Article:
Study under review: Effect of Vitamin D Supplementation on Pain: A Systematic Review and Meta-analysis.
Pain is a natural part of being human. It is so ingrained into our biology that we “just know” when we experience pain or when others experience pain. It is not uncommon to cringe or feel some pain ourselves when watching others be harmed. Pain is essentially a subjective perceptual experience that originates in sensory receptors throughout the body but is interpreted as pain by the conscious brain.
One possible way of classifying pain is in two groups: acute and chronic. We have all experienced acute pain – hitting our head, stubbing our toe, or worst of all, stepping barefoot on a Lego piece. These pain sensations vary greatly in strength and serve as a warning sign that continuing with an action may cause bodily harm or that something about the body isn’t as it should be. However, this pain subsides when the insult is removed or when the damaged area heals.
By contrast, chronic pain is defined by the International Association for the Study of Pain as “pain that has persisted beyond normal tissue healing time.” This timeframe is considered to be about three months, although some chronic pain disorders (such as rheumatoid arthritis) are characterized by short, recurrent “flares” of pain. Recent evidence has shown that chronic pain is associated with chemical, functional, and anatomical changes throughout the nervous system. These changes and the pain itself can also be brought about by tissue damage, inflammation, or injury to the nervous system.
Although vitamin D’s principal role in the body is to regulate bone health and calcium status, we now know that vitamin D plays a role in many biological processes. Vitamin D deficiency has been linked to various chronic pain conditions and vitamin D may influence the perception of pain through its effects on nerve conduction and health, inflammatory signaling, and immune activation.
A number of randomized controlled trials (RCTs) have investigated the effect of vitamin D supplementation on various types of pain, and several review articles have addressed these studies using qualitative (narrative) methods. This study performed a quantitative meta-analysis, to show what the full body of trial evidence shows for vitamin D supplementation and pain reduction.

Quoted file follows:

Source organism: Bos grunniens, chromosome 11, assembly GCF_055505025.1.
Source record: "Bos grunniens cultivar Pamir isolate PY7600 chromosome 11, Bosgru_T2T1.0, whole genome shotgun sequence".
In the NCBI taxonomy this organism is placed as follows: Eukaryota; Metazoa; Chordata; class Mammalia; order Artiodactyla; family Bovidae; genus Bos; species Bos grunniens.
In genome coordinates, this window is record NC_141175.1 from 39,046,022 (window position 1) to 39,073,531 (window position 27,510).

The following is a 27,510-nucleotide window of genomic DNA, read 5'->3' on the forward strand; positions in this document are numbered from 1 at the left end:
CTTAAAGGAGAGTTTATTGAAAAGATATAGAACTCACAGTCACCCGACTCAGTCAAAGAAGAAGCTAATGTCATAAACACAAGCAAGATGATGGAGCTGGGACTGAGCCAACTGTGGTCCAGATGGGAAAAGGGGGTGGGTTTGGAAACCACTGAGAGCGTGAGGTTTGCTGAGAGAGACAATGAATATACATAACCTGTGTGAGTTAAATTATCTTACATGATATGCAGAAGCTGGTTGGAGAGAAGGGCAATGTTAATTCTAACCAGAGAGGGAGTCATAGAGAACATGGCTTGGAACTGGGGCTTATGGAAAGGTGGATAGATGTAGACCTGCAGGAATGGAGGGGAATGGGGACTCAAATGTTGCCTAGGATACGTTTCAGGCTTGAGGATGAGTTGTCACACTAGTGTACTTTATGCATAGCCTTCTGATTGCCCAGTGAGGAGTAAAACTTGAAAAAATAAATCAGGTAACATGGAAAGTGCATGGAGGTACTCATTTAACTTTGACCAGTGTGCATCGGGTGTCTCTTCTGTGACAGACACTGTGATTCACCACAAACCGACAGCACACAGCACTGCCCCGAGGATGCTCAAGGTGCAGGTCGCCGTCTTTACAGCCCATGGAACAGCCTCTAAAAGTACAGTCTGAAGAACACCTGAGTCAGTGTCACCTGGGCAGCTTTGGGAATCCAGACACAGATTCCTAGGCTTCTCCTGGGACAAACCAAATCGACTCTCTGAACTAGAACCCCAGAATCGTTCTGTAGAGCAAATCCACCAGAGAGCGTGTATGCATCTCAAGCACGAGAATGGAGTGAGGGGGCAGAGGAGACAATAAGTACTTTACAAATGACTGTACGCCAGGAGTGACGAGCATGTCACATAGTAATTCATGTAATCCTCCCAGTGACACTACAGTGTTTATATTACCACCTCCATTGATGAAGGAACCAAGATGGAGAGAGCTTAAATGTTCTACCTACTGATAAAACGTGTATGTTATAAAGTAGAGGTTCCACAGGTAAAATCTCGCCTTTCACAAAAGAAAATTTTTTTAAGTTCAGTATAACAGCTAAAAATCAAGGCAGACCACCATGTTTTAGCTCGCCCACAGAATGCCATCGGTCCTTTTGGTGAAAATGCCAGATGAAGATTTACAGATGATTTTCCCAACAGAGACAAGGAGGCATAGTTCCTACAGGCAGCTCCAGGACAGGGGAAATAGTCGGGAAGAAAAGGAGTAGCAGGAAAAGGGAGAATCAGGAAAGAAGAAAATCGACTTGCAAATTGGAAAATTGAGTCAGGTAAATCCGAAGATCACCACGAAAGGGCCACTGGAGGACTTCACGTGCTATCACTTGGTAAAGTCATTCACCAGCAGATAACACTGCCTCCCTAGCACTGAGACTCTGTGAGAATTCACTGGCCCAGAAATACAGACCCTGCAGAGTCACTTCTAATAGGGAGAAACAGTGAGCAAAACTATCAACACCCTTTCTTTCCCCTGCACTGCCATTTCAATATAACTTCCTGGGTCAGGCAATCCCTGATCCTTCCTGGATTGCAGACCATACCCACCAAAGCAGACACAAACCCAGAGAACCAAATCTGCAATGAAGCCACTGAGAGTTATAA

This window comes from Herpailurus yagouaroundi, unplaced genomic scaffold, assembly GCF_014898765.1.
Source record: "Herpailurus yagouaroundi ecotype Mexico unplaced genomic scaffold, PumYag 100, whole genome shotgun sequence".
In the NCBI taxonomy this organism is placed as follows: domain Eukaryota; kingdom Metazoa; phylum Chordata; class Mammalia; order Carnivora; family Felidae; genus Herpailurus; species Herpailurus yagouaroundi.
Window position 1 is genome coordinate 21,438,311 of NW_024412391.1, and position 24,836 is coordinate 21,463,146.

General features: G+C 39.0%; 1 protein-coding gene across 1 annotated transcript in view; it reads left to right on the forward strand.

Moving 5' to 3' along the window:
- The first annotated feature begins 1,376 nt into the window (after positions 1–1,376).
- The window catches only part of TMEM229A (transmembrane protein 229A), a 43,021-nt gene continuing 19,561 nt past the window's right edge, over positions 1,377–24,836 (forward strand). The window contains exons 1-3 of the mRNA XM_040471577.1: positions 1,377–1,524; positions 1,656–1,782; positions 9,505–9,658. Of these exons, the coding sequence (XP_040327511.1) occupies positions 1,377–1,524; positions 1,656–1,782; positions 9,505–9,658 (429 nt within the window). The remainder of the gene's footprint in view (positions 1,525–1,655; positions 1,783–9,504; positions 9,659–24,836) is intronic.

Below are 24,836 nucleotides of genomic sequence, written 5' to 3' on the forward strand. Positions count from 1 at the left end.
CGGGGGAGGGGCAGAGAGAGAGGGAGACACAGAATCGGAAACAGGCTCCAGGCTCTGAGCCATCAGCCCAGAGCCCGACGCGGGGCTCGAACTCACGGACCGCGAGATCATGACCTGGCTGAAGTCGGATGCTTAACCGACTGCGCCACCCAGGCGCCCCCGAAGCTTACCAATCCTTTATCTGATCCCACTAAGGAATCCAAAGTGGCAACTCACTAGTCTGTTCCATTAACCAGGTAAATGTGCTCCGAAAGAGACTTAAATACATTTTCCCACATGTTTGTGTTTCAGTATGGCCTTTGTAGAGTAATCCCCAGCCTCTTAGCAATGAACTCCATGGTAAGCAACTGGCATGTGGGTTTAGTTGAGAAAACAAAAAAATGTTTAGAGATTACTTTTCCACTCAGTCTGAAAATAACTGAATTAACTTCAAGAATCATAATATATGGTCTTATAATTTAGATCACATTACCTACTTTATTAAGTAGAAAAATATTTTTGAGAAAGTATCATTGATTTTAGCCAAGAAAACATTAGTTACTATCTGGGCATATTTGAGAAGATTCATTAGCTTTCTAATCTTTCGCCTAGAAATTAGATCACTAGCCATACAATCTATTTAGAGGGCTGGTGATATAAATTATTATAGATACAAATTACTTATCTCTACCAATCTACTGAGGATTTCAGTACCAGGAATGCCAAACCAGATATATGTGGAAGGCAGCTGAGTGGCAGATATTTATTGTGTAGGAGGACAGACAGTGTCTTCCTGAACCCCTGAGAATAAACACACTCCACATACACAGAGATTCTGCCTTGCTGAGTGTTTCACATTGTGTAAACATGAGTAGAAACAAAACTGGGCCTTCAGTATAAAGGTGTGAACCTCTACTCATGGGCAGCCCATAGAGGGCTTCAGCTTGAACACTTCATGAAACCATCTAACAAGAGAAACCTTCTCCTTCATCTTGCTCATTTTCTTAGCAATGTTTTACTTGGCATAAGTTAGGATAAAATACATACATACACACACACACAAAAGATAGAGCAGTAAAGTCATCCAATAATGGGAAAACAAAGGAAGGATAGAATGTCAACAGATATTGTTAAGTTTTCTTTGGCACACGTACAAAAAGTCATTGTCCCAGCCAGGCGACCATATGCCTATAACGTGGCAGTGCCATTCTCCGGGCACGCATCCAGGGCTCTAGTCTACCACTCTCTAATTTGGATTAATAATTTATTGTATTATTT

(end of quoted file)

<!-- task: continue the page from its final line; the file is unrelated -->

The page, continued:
Pain is something we are all familiar with, but some individuals suffer from disorders in which pain is chronic or recurring. Vitamin D has been implicated in many of these chronic pain conditions and numerous RCTs have investigated whether vitamin D supplementation can reduce pain in a variety of conditions. The current study was a meta-analysis of RCTs that sought to determine whether vitamin D supplementation can reduce pain compared to placebo.
Other Articles in Issue #24 (October 2016)
Interview: Josh Mitteldorf, PhD
Josh is well-known in the life-extension community, for looking deep into the literature and connecting the dots. We'll get his take on some interesting longevity-related topics. After 30 years wandering in the plasma physics of extragalactic radio sources, Mitteldorf came to the study of aging in 1996 to correct a fundamental error in the foundations of evolutionary theory. After 20 years, the revolution in biological concept of aging that he initiated is only now coming to fruition
When nitrate supplementation doesn’t involve supplements
We've covered several nitrate supplementation studies in previous ERDs. This trial is unique in that it studied the impact of a nitrate-rich diet on exercise performance.
Eat a day, skip a day?
Typical dieting can be a chore. An alternative is to eat less (or not at all) during certain time periods, otherwise known as fasting. This is the first trial to compare regular calorie restriction to alternate-day fasting.
The high cost of high heat cooking
The delicious browning and crusting of steak or chicken could also be harmful. This one-year long randomized trial looked at high-heat cooking versus gentler cooking, and its impact on insulin resistance.
Interview: Courtney Silverthorn, PhD
Are you in the life sciences, but not sure if you want to work in a lab? Courtney is uniquely qualified to give advice about this.
Does being insulin resistant affect weight loss on a low-fat or low-carb diet?
Weight loss is not a simple issue. The impact of a diet could be influenced by whether or not you’re insulin resistant, as examined by this one-year trial of a low-fat versus low-carb diet.
Examining the potential for edible sunscreen
Phytochemicals in plants are well known to have positive effects on chronic conditions, such as heart disease and cancer. But certain ones could also help you avoid ... sunburn.